Anybody understand where I'm coming from and ever have the same problem of pts not wanting to wake up this early to take
    his/her meds?

    Please, No flaming me, I"m just being honest here. I'd love to hear some constructive advice on what other's do with this type of situation, which I'm sure most of you know what I"m talking about, that is, if you work on a medsurg floor
  8. by   joanna73
    Hi redhairednurse

    I have worked on 2 very busy med surg units. When the pt was asleep, or didn't want the meds for some reason, I got into the habit of putting them back in their med drawer until later (as in vitamins or lactulose). Would that work for you?
  9. by   regularRN
    In the exception of liquid PO meds, even standing over a pt and "watching" them "swallow" their pills, doesn't necessarily mean they've actually swallowed them... unless you insist on looking in their mouth.

    When administrating controlled drugs, never leave these at the bedside. If a pt states "I'll take them later", I always say, "Well, in that case, I'll take them back and you can call me when you want them" - they nearly always take them then and there.

    As for regular meds, they take them at home themselves.... just like you or I, and I am sure there are discrepancies as to compliance. But in an effort to build a therapeutic relationship based on trust, sometimes one has to make allowances....
  10. by   RedhairedNurse
    Quote from joanna73
    Hi redhairednurse

    I have worked on 2 very busy med surg units. When the pt was asleep, or didn't want the meds for some reason, I got into the habit of putting them back in their med drawer until later (as in vitamins or lactulose). Would that work for you?
    I could put them back in the med room, but since I'm at the bedside, if they won't wake up, I usually just put them in the bedside table and come back in few mintues. I just want to get them scanned and scan the bracelet cause at times it so overhwelming busy, I just try to most time saving method. Maybe not the best way to do it, but most people are very compliant and will take them when I offer, but there is usually a few now and then that just want to wait until they're good and awake.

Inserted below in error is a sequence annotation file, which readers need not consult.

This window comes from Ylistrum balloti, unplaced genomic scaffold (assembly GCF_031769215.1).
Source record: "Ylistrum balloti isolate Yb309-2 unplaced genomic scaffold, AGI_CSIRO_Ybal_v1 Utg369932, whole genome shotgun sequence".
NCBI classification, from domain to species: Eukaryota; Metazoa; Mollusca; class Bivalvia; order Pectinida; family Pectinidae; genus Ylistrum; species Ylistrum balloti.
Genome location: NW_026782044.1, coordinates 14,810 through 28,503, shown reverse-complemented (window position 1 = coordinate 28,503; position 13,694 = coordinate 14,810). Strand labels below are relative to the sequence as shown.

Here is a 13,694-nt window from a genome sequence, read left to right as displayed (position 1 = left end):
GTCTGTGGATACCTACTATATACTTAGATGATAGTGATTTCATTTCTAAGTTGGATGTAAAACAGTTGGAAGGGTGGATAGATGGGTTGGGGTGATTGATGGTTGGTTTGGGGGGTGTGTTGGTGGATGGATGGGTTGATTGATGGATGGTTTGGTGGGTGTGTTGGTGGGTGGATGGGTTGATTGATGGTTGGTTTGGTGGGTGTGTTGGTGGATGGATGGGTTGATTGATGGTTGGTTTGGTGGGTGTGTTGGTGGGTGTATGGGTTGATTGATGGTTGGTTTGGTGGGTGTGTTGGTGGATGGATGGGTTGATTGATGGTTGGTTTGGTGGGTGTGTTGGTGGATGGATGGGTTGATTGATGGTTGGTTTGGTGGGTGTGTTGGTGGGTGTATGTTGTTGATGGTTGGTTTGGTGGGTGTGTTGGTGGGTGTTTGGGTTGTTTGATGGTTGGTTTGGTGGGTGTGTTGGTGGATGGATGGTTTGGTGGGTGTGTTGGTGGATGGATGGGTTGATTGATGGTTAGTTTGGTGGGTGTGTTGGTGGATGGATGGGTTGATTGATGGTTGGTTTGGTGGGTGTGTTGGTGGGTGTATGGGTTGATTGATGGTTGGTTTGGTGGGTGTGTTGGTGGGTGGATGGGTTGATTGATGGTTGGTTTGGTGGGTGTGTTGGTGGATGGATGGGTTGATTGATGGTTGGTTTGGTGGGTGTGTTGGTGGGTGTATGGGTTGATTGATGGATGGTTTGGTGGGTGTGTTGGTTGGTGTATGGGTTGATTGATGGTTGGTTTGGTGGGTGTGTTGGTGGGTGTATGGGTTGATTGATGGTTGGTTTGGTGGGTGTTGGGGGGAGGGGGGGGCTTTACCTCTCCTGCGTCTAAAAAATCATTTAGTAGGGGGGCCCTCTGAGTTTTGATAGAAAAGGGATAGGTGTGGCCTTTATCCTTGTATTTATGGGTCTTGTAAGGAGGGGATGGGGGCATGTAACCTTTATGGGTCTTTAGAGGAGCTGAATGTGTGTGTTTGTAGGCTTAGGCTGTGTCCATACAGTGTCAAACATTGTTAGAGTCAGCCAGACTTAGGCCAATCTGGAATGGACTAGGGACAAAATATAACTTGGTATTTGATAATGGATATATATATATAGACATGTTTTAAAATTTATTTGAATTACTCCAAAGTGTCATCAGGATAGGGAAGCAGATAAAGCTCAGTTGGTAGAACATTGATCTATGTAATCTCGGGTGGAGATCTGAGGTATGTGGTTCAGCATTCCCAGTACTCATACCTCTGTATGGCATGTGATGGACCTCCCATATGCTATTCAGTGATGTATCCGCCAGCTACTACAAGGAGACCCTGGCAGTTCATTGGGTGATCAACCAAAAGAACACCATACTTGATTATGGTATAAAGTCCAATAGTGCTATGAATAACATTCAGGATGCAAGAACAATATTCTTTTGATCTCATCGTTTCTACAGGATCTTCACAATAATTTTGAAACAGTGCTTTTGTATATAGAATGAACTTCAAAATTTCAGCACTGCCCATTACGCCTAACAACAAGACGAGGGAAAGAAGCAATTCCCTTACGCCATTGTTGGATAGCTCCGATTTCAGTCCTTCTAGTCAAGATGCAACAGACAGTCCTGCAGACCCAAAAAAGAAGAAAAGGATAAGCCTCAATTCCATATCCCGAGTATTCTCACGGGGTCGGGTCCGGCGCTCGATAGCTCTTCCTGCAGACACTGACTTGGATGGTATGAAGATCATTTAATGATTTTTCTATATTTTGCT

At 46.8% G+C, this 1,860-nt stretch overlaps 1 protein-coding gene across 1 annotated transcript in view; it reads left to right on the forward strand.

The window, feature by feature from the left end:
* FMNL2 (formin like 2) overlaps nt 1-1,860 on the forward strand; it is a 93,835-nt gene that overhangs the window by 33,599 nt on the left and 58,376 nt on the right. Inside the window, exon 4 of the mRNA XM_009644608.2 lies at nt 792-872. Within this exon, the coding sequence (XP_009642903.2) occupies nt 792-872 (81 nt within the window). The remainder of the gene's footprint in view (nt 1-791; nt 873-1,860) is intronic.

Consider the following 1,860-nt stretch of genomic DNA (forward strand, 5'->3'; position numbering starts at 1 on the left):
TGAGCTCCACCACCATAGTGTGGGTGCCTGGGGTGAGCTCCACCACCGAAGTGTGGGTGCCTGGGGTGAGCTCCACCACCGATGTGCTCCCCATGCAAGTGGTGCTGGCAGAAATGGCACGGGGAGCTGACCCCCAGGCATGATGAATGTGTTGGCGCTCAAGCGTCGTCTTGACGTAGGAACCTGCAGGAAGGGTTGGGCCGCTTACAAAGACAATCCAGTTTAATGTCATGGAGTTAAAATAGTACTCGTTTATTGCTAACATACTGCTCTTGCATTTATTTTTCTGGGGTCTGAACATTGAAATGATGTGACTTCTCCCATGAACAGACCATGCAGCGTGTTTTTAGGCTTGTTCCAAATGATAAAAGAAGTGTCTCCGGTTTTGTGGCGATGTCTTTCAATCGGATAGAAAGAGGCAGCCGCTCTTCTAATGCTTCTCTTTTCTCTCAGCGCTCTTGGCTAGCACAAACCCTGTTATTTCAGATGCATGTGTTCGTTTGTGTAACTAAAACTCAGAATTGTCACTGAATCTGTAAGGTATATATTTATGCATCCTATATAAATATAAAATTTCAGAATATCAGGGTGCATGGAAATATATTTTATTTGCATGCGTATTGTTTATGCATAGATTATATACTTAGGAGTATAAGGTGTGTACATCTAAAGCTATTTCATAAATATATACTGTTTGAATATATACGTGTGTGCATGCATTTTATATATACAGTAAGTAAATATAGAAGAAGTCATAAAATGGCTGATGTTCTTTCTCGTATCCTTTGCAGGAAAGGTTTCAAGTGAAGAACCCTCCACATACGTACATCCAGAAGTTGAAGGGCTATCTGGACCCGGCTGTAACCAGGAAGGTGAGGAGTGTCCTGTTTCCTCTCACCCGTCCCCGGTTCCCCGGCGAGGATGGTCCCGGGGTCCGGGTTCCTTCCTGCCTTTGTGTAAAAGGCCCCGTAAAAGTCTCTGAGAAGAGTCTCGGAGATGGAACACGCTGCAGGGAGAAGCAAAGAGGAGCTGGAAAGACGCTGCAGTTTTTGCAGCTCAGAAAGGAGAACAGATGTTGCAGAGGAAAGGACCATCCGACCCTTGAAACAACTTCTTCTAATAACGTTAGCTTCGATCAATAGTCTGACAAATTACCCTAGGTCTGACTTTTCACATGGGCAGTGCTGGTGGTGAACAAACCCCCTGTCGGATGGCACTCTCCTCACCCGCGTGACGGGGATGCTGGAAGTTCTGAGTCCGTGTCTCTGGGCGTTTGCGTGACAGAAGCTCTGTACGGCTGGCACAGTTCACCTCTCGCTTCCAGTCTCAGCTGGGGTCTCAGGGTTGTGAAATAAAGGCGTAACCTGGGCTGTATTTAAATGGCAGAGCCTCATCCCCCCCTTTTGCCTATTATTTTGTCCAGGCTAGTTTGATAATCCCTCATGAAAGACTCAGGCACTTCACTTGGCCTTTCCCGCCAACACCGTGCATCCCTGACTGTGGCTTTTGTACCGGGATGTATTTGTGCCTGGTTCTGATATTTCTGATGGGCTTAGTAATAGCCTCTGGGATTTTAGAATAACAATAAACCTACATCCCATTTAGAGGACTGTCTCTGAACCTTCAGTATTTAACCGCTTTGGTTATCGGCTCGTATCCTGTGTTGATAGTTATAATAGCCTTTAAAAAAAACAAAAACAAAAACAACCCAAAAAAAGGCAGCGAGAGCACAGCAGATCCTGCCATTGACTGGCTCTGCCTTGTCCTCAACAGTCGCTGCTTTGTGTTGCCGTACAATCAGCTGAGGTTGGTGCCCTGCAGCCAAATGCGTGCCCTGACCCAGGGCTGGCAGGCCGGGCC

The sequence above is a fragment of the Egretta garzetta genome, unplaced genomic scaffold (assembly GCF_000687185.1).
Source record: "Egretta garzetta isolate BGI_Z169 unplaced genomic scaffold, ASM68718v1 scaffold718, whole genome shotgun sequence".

11. by   anon456
    Just wanted to add-- I have seen inhalers left at the bedside. These were brought from home and the pt was familiar with how and when to take them. With those we just ask if they took the inhaler, when it was taken, and chart that pt reports having taken it at such and such time.
  12. by   Davey Do
    Sorry. I often tell patients, "That pill is mine until you get it in your stomach." In other words I'm responsible for a medication until I am sure it's administered.

    What's the difference in leaving a pill in the little cup in the med station with the patint's identifying information verses leaving it on the Patient's bedside table? You have some control over the med locked in the med room.

    Dave
  13. by   joanna73
    We had a different system where I was. The scanning does make it more complicated...

    And yes, vitamins are really not a big deal. But if they fall on the floor/ get lost in sheets or whatever, and I'm signing off that they were taken, when I don't really know, that can add up too. On the unit I was on, we had many psych patients, and confused pts, so we could not necessarily trust what they said.
  14. by   cbcle
    I've been guilty of this. When I have a healthy, nice normal postpartum mom whose hands are full because she is breastfeeding I do feel comfortable leaving her senna or ibuprofen on her bedside table for her to take when she finishes. We have a complicated scanning thing and I don't feel the need to interrupt the feeding an observe her swallow her iron and colace or something. Yes, I know this isn't allowed, but I sometimes do it anyway when I'm busy.

close